Amira is a fantastic character- she is hate. fear, terror, despair and... a mother, and everything else besides (including the Wizard of this story)- but most of she is love, with all the fury and hurt that that entails. She is incredibly well written, it's not often that the turmoil here gets made so plain.

It's a simple story- just one thread really, a little aside here and there but for the most part it just keeps on pushing on, it's relentless. Amira and Gyaidun are both Leonardo DiCaprio in the Revenant.

Gyaidun, well- see Amira above, only it's a slow burn to the final conflagration.

The villain, again- see above, is just glorious- because he starts off kicking everyone's arse- the heroes and the initial villains (the slavers), the Sorcerer is creepy, and terrifying and... you just have to start guessing- what is he? Note at the beginning it's not even apparent he's a sorcerer, I had big money on undead, and then vampire-cum-White Walker.

The belkagen gets my vote for best supporting character so far (to make clear- in any of these books), he's a shaman although not without his tricks and his magic, and he shouts and he rages and then he gets on with doing everything he must do to move the situation on/forward, even though he knows that what comes next will be the death of him.

The elves that turn into wolves, the Vil Adanrath- their leader, the Omah Nin, their society- their hunts, all of this is glorious too, there's a whole other book for these guys surely somewhere further down this path.

Of course, there's a lot of noble savage stuff but they're not noble- they're freezing cold, tired, broken, emotional and terrifyingly potent- the Vil Adanrath are terror incarnate, and bloodthirsty with it. They are vengeance.

But nothing is certain here, the heroes don't just whistle and the pack comes running, it's all hard won- and feels that way, it feels desperate a lot of the time. There are a lot of defeats, even some of the victories are made hollow by the fact that the despair is going nowhere, the loss, it haunts the characters here. It un-makes them, almost.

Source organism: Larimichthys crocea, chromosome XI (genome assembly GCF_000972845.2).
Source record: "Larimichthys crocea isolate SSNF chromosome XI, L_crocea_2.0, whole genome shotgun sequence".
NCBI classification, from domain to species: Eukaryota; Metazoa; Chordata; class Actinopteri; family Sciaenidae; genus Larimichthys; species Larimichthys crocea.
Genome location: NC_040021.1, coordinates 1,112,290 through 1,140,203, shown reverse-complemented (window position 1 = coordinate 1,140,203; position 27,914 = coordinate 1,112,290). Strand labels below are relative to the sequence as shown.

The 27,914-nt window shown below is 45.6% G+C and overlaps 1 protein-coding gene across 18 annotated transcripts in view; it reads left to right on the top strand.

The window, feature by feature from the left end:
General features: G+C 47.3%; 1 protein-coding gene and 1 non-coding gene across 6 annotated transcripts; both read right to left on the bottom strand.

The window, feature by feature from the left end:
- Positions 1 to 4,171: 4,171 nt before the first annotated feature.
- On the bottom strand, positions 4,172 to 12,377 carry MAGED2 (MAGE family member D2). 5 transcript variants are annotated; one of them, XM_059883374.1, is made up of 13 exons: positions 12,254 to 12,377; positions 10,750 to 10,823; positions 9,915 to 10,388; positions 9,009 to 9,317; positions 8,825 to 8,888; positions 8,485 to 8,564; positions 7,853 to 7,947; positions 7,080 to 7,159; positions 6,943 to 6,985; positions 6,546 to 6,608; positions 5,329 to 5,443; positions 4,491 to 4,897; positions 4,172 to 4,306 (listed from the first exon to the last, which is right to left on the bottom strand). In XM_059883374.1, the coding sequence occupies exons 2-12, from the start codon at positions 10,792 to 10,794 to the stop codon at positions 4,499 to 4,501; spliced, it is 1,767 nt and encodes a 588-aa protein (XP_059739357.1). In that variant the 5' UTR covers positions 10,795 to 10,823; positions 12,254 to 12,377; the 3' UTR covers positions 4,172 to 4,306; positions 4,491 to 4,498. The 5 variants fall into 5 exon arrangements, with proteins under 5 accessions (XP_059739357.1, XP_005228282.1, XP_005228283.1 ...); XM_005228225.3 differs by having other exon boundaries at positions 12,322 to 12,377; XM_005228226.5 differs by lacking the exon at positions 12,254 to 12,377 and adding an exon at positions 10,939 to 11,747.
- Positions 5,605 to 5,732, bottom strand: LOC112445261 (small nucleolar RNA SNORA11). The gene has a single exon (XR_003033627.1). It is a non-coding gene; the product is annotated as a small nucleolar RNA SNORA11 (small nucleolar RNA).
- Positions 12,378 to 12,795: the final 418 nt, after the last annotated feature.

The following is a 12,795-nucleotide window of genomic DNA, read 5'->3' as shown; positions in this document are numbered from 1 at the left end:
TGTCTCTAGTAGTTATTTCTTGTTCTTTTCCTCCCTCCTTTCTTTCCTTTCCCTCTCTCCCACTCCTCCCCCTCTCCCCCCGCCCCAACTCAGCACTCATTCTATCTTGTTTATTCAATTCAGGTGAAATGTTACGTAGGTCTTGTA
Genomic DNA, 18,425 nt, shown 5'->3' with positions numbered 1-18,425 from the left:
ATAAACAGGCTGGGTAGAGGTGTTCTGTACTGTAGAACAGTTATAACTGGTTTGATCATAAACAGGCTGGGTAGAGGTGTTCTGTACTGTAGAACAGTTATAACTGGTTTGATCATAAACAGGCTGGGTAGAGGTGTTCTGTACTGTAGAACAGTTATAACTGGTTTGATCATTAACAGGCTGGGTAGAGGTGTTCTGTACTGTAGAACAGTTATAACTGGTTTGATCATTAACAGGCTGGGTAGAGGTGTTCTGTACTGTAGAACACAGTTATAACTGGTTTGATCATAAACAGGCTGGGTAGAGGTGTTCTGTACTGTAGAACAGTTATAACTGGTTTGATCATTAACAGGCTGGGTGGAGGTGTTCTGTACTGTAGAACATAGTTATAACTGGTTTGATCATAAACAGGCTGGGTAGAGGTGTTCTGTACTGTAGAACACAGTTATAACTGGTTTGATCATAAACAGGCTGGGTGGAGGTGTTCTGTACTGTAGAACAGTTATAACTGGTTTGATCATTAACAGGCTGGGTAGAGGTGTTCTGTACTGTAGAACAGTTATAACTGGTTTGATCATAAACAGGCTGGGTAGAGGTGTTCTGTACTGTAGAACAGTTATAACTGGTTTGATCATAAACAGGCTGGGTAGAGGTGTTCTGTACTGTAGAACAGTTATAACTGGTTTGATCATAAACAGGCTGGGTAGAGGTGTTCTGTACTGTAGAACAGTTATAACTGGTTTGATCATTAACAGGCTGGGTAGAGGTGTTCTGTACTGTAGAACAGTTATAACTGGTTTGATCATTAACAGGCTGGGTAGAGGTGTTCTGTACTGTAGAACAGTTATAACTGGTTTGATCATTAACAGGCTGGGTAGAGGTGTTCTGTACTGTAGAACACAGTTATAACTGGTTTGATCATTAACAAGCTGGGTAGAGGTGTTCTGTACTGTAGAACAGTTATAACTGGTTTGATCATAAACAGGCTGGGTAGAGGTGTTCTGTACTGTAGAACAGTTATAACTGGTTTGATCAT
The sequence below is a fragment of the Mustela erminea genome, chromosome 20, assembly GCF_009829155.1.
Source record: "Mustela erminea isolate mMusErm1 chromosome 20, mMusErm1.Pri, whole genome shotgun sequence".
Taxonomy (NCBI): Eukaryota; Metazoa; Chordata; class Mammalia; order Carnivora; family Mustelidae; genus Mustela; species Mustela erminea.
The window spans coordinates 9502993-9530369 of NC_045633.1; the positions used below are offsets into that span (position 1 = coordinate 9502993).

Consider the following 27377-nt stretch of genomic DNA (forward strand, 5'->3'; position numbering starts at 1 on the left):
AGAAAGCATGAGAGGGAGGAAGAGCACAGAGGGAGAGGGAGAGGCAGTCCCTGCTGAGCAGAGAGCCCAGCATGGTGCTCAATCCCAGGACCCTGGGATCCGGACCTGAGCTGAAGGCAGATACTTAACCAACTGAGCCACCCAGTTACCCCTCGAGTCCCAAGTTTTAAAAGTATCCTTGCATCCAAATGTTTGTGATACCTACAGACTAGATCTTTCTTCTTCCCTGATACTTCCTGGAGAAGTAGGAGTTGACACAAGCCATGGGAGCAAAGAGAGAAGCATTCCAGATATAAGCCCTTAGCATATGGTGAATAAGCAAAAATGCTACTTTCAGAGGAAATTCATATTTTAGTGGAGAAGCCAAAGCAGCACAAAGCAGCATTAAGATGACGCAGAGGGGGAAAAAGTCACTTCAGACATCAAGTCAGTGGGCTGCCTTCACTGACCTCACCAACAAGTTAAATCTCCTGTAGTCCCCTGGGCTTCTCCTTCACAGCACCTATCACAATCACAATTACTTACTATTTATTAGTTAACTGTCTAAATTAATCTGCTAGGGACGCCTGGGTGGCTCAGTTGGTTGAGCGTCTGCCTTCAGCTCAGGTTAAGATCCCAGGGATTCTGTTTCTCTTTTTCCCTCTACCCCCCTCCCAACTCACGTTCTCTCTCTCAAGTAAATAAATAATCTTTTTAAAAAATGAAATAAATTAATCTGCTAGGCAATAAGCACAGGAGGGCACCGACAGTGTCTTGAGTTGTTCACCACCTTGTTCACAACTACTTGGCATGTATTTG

As I say, very well written.

The meeting with the oracle in the Heart of the Piercing, OMG- I am stealing every second of this experience for my game, it is just glorious- even down to the montage at the end, it's just a simple idea well done, the author just keeps on rolling 20s, making the right choices to show, not tell, where we are at with the story. It's remarkable what can happen when you trust your reader to put the pieces together for themselves, no spoon-feeding. Don't get me wrong someone will close caption events eventually, but only when the reveal is done.

Which is pretty much why this one is also the best romantic novels I have read of these so far. You can see the love, no-one has to say it. You can see that they are both broken inside, and at some point you (the reader) must start to think- they're looking for their children but are they going to have to just settle with finding each other. You hope that's not the case, but then the doubt doubles back and whispers- what happens if they don't even find each other?

It's incredibly well written.

The place, the frozen wastes, is terrible.

The foes- terrible too.

The heroes, at each other's throats pretty near to the start, and it's a constant struggle from there-on in, moment by moment, to make sense of the story and get to the unholy climax at the bitter end.

It's a glorious book.

Mark Sehestedt should have been offered a contract, right there and then.

Stay safe and well you lovely people.

Read.

Cheers goonalan.
 

Goonalan

Legend
Supporter
#191 Swords of Eveningstar by Ed Greenwood (Knights Myth Drannor 1)
Read 15/5/23 to 20/5/23


IMG_4317.JPG


Always fearful of a bit of Ed Greenwood, he has his foibles.

That said, I liked this one- or at least the most of it, the thing that's great here is that the story is travelled pretty much straight as an arrow although in truth the action skips from place to place, from person to person, from moment to moment. Each chapter is so beautifully constructed that we can continue to chase the plot while visiting a dozen different people in a dozen different places- the adventurers in the Haunted Halls, who are being observed by evil fellow #1, who in turn is visited by evil fellow#2, who then reports to evil fellow #3, who is an agent of good person #1, who will then refer to the ventures of good person #2, who is worried about one or more of the adventurers and and hey-ho, we are back in the Haunted Halls, and the next climax is just around the corner.